DATA. Yes, It’s a Four-letter Word. In fact, we hate using it so much that entire departments in companies all over the world went from being called “Data Processing” to “Information Technology”. Our reluctance to use this four-letter word, however, should not cloud the importance of what complete and accurate data can do for your business – especially as it relates to your retirement plan.
There is nothing pension geeks love more than receiving accurate data from their retirement plan sponsor clients. It ranks right up there with world peace, the perfect pocket protector and a comfortable pair of Haggar slacks. But just how important is it that you share correct data with your record-keeper? Let’s look at an example of what can happen with the plan’s non-discrimination testing first.
Little Mistake, Big Consequences
What if the year-end compensation figures you’ve supplied for your company for just one person are off? Let’s say you report $113,000 but the employee actually earned $116,000 in 2013. For all of your 2014 non-discrimination testing, this employee will be erroneously classified as a non-highly compensated employee (NHCE) for the 2014 plan year, when they should be classified as a highly compensated employee (HCE). This could easily lead to one or more failed tests for the 2014 plan year.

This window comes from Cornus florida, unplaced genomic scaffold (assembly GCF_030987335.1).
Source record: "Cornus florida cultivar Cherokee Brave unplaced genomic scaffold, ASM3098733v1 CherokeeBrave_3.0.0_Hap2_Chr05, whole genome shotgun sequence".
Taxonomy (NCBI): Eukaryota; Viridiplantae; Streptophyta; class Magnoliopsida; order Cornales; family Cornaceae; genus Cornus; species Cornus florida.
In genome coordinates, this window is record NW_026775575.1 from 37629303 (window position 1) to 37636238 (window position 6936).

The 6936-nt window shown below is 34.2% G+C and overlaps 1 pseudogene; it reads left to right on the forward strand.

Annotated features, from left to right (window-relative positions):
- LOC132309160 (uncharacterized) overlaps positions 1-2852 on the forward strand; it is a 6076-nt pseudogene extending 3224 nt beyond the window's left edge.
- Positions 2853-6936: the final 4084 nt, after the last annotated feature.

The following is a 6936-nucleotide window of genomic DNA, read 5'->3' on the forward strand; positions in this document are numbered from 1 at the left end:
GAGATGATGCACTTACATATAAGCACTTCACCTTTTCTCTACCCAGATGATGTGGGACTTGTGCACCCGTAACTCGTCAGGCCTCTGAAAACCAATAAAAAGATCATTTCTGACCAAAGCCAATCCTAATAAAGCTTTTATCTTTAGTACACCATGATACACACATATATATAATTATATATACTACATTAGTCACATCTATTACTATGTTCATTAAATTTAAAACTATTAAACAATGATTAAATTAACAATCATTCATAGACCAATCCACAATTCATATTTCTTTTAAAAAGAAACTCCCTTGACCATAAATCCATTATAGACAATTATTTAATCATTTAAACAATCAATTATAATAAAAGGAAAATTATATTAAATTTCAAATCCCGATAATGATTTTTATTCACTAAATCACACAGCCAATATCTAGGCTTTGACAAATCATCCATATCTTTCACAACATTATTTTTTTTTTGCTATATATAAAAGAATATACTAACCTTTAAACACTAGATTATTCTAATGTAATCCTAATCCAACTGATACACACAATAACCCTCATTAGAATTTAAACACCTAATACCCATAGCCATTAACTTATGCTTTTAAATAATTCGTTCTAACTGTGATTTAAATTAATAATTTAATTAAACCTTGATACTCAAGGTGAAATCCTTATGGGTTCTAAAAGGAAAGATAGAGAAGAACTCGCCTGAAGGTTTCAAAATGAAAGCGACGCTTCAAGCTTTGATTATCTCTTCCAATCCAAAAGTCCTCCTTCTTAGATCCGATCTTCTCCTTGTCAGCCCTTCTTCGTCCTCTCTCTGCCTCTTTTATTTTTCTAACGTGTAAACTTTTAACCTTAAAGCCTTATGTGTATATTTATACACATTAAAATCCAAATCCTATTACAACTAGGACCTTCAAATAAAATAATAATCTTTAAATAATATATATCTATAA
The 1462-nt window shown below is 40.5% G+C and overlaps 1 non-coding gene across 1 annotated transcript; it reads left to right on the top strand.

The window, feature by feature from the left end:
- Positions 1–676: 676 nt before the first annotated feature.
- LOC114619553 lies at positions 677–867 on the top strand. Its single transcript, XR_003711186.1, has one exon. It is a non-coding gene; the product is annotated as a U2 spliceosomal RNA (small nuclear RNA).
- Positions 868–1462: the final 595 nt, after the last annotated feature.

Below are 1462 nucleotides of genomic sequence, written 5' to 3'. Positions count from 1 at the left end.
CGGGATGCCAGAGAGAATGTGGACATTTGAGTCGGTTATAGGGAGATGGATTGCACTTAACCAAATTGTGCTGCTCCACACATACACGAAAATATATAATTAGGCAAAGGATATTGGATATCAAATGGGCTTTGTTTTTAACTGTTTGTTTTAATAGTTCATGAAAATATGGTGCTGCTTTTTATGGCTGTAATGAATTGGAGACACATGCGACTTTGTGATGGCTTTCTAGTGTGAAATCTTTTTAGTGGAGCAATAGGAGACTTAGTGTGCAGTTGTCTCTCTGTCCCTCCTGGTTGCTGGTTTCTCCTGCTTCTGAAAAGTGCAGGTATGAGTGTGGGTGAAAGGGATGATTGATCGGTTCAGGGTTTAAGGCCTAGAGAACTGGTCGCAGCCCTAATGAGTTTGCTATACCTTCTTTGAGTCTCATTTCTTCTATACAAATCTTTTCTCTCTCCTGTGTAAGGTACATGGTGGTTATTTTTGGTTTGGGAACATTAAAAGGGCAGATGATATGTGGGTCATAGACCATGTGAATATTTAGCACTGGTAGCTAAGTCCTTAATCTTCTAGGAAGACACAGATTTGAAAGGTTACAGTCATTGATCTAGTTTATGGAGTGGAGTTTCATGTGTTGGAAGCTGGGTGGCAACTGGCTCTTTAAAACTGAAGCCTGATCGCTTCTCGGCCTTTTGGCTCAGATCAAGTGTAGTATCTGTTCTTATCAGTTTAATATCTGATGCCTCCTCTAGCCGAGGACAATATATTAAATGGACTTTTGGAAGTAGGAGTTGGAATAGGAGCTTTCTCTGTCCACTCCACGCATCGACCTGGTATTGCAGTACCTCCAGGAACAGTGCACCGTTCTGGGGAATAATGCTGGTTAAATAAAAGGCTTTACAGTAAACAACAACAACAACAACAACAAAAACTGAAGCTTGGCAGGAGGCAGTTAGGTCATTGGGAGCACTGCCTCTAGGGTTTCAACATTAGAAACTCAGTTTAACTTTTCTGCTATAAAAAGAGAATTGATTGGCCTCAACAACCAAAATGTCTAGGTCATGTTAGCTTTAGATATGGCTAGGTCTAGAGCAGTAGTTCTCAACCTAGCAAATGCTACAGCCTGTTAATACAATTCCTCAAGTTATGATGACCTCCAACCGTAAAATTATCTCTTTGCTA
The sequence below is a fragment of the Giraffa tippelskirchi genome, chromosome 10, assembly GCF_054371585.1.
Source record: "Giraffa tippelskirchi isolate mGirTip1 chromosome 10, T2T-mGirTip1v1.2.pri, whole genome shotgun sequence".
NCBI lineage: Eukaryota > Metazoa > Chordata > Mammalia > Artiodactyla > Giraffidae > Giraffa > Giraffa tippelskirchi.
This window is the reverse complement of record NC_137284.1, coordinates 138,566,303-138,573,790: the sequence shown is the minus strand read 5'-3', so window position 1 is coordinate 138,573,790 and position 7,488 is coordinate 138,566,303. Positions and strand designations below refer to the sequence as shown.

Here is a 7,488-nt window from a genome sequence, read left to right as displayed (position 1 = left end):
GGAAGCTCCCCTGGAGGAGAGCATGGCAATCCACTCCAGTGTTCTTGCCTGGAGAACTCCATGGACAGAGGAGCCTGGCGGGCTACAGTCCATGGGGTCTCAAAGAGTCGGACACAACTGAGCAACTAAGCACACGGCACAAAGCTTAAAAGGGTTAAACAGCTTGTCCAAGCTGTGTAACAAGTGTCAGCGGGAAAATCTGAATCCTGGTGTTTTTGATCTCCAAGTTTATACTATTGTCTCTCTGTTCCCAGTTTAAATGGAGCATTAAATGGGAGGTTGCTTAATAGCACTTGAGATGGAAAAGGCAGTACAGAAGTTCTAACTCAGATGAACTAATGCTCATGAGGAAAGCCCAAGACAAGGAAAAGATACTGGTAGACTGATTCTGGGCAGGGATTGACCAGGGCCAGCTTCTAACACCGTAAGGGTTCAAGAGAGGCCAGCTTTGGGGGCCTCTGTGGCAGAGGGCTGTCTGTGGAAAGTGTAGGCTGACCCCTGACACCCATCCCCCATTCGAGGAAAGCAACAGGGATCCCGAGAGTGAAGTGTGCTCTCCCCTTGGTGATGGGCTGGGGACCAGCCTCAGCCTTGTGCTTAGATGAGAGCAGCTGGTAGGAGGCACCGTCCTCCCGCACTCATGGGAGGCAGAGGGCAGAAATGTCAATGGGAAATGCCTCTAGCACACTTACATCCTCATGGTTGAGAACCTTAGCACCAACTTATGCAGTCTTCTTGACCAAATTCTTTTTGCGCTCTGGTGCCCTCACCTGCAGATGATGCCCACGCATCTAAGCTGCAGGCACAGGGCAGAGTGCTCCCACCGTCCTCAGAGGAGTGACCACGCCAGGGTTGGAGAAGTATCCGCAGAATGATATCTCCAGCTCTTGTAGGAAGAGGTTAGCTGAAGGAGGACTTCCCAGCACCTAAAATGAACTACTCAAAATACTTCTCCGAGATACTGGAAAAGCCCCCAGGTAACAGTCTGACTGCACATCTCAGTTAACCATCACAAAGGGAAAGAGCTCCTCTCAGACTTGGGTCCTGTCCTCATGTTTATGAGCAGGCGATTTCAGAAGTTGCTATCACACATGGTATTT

The repercussions for failed testing typically involve one of the following two correction methods:
- A return of deferral contributions and/or match (plus earnings for both) to some of the HCE group. This money will be deemed as income to the HCE for the year in which it is returned. As you might imagine, most HCE’s or Key Employees in an organization are the decision makers. None are too happy upon hearing they have to declare additional income for a given year – especially when that income had no withholding for federal taxes.
- Having to fund a qualified non-elective contribution, or a qualified matching contribution to the NHCE group to the extent necessary to pass testing. Trust me when I say this correction method typically isn’t cheap. Depending on the size of your organization, this fix can amount to a 5 or 6 figure contribution……ouch!
What Else Could Go Wrong?
Ok, so that’s testing. Your next question might be…what else can bad data mean for my plan? Take a look at this list and I think you’ll start realizing the importance of what I’m talking about…
- Improper Distributions
- Contribution Errors
- Defaulted Loans
- Correction Fees
- Penalties including Fines levied by the IRS and DOL
- Plan Disqualification
The best way to avoid data errors is to work closely with all parties involved in the administration of your retirement plan. This includes your record-keeper, plan investment advisors and payroll provider. Identify your key personnel in each of these companies that you can count on for quality service. If you handle payroll internally, make sure your staff has the resources they need to provide complete and accurate data to all parties. Make sure the flow of all employee data is not only accurate, but secure as well.
When Uncertain, Ask For Help
Ask your record-keeper about things like on-line and automatic enrollment to improve efficiencies. Utilize website reports provided by your record-keeper to help keep the plan running smoothly. And above all, if something looks out of place or not quite right, pick up the phone and contact one of your partners. The quicker you act, the better off you’ll be. Most plan errors can be self corrected as long as they are discovered within a reasonable amount of time.
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